By: TaKeia N. Anthony, Ph.D.

Executive Director of the Asa Philip Randolph

Social Justice, Law, and Economic Policy Institute


As the nation rightfully prepares to celebrate Juneteenth, let’s also not forget Florida’s Emancipation Day was May 20th.

What is Juneteenth? Juneteenth is a national holiday that commemorates the ending of slavery in the United States.

What is Emancipation Day?  Emancipation Day is the day enslaved people were lawfully free in that respective former slave state.  May 20th is Emancipation Day in Florida.  On this day, in 1865, Union troops read the Emancipation Proclamation in Tallahassee, which declared all enslaved persons free.  Some other former slave states’ Emancipation Days are August 8 in Kentucky and Tennessee, April 16 in Washington DC, and the most known Juneteenth on June 19 in Galveston, Texas.  Juneteeth is the most known Emancipation Day because it was the last.  After the Union troops reached Galveston, Texas in 1865 with news of freedom, all enslaved Africans and their descendants were freed in the United States.  Thus, Juneteenth was made a national holiday on June 17, 2021.

The celebration of Juneteenth and Emancipation Day does not ignore the Africans and their descendants who freed themselves.  Their acts of valor were the catalyst to freedom.  Juneteenth and Emancipation Day is a celebration of the law(s) that prohibits the institution of slavery.  President Abraham Lincoln’s 1863 Emancipation Proclamation freed enslaved people in Confederate States; Florida was one.  However, slavery remained in Union states until 1865 when the 13th amendment was passed and ratified by Congress.  The 13th amendment[1] abolishes slavery in the United States.

Celebrating Freedom: Over the years African-American communities have celebrated Juneteenth and Emancipation Day with various activities that include parades, educational programs, and Civil War reenactments, to name a few.  This year the A. Philip Randolph Social Justice, Law, and Economic Policy Institute at Edward Waters University encourages all to celebrate Juneteenth and Florida’s Emancipation Day by demonstrating the freedoms our Florida ancestors fought for and deserved.  Slavery determined that Africans and their descendants were property and not people.  Therefore, this Juneteenth humanize yourself.  The following are some suggestions but are not limited to the celebrations of the day.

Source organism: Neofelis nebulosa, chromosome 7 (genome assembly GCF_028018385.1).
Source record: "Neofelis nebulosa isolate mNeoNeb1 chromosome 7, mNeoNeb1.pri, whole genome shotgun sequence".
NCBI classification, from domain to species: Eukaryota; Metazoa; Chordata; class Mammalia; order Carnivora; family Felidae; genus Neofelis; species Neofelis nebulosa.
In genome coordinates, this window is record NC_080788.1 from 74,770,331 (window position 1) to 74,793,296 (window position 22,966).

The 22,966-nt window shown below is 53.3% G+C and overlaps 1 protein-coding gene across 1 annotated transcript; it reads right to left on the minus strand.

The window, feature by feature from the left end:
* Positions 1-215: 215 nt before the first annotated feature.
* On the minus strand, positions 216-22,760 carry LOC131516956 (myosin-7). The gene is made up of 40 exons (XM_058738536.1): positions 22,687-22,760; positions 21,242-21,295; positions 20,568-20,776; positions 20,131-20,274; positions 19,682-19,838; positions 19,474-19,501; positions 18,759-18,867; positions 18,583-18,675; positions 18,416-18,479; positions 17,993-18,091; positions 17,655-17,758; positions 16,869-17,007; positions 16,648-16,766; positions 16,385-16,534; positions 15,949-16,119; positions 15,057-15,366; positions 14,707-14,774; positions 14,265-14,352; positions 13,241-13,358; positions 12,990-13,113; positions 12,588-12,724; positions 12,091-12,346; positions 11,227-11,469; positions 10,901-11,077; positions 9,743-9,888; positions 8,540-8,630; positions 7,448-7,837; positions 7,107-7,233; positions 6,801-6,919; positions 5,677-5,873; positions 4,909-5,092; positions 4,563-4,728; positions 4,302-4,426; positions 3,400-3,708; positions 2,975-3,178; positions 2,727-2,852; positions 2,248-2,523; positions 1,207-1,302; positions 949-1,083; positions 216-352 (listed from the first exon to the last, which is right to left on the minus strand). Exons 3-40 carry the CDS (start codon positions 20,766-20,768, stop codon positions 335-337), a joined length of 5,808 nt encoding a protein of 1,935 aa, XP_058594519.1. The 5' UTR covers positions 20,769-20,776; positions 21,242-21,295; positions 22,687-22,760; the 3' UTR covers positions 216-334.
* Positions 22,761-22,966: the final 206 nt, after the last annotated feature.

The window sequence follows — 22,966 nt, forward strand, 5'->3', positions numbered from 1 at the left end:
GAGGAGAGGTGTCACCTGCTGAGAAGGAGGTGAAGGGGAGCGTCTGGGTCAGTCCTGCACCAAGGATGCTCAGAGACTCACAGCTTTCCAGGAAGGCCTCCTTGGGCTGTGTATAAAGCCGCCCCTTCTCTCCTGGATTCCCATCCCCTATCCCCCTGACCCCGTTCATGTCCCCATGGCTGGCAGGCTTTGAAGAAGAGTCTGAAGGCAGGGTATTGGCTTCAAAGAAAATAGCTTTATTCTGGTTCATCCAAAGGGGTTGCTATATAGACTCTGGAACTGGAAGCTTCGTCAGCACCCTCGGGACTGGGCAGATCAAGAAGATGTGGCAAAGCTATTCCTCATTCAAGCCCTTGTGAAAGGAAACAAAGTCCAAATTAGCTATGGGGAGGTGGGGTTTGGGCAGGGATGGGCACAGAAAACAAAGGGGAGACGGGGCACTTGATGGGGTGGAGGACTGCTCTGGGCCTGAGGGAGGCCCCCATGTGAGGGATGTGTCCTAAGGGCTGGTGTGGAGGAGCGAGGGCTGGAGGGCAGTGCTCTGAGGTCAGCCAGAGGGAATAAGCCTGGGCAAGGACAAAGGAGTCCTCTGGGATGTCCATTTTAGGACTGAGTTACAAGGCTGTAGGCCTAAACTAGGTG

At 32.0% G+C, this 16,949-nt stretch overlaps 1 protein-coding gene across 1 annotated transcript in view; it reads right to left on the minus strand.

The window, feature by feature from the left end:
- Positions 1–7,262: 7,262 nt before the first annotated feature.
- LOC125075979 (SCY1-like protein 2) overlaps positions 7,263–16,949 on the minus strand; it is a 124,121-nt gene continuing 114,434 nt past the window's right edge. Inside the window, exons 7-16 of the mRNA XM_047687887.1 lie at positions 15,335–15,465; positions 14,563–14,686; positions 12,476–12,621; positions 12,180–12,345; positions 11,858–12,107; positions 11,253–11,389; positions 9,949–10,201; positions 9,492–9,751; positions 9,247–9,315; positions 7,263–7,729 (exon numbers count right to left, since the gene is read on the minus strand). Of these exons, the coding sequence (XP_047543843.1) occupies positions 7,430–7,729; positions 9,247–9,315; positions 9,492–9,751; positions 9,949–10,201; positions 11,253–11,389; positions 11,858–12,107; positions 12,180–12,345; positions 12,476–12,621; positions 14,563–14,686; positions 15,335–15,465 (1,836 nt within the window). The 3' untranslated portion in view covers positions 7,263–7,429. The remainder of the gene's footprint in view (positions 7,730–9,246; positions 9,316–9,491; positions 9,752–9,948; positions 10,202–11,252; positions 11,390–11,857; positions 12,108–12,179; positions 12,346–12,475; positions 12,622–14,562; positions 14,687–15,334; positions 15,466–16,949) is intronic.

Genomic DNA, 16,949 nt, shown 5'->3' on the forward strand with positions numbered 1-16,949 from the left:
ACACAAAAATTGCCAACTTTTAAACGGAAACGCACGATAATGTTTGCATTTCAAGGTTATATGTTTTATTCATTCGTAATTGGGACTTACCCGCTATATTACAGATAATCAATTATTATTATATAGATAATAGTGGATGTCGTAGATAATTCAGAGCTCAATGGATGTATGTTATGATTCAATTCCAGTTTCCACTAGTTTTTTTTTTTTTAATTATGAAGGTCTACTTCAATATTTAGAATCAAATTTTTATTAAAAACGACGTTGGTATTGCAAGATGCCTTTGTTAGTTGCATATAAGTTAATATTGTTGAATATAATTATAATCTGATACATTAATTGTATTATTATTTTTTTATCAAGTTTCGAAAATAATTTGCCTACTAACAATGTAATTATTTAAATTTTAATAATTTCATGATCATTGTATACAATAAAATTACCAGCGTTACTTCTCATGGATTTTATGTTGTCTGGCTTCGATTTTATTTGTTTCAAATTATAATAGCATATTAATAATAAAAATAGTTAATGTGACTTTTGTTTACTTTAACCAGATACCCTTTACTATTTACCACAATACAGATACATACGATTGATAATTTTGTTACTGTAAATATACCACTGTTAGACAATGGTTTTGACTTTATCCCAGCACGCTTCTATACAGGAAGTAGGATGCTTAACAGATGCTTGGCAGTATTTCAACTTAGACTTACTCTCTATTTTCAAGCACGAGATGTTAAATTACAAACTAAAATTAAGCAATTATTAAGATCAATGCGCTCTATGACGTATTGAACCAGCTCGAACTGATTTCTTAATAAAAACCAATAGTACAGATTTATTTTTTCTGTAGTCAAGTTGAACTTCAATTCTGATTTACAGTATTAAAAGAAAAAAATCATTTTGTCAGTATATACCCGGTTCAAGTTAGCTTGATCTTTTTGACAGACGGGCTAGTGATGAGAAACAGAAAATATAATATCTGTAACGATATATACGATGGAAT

Mental Health: Explore your feelings, unpack all that you were taught to suppress.  Seek counseling to process and better understand your feelings so that generational traumas are healed.

Physical Health: Focus or continue to focus on your physical health.  Make that doctor’s appointment, take a walk, meditate and focus on your breathing, stretch.  Take this Juneteenth to incorporate a form of physical activity into your daily or weekly routine.

Diet: Eat a healthy meal.  The traditional slave diet was salted pork and corn; celebrate Juneteenth by overthrowing the slave diet and eating healthy foods that contribute to the wellbeing of your body.

Leisure Time: During slavery there was the lack of leisure time for the enslaved and they did not have the freedom to move about without a pass.  For this Juneteenth celebration, create leisure time and/or travel and explore someplace new.  Plan that vacation!

Register to Vote: Africans and their descendants have been at the center of the voting discussion since arriving on these shores.  From the 3/5th compromise during slavery to Reconstruction’s 15th amendment to the current discussion on the Black vote in the upcoming election.  This Juneteenth humanize yourself by registering to vote and then take advantage of this right in November for the Presidential election and forthcoming local and state elections.

Education: After the 1831 Nat Turner Rebellion, most slave states made it illegal for enslaved people to learn to read and write.  Therefore, to commemorate Juneteenth take advantage of education; read a book, write a story or start a journal, enroll in a class, learn something new.

Give Back: If you are unable to participate in any of these activities, then please donate to a local Historically Black College or University (HBCU) or an institution or organization whose mission is to educate the descendants of formerly enslaved people.  You can donate to Florida’s first HBCU, Edward Waters University, here.  It was founded in 1866 immediately after the Civil War by the African Methodist Episcopal (AME) Church and named in honor of the third AME bishop.

As we celebrate the end of slavery in the United States with Juneteenth, Lets also remember May 20th was Emancipation Day in Florida. Let’s not forget all the sacrifices our ancestors endured. You have the power to reimagine freedom, express it this Juneteenth and beyond.

Happy Juneteenth and Florida Emancipation Day!

[1] See 13th documentary for a deeper understanding of the 13th amendment.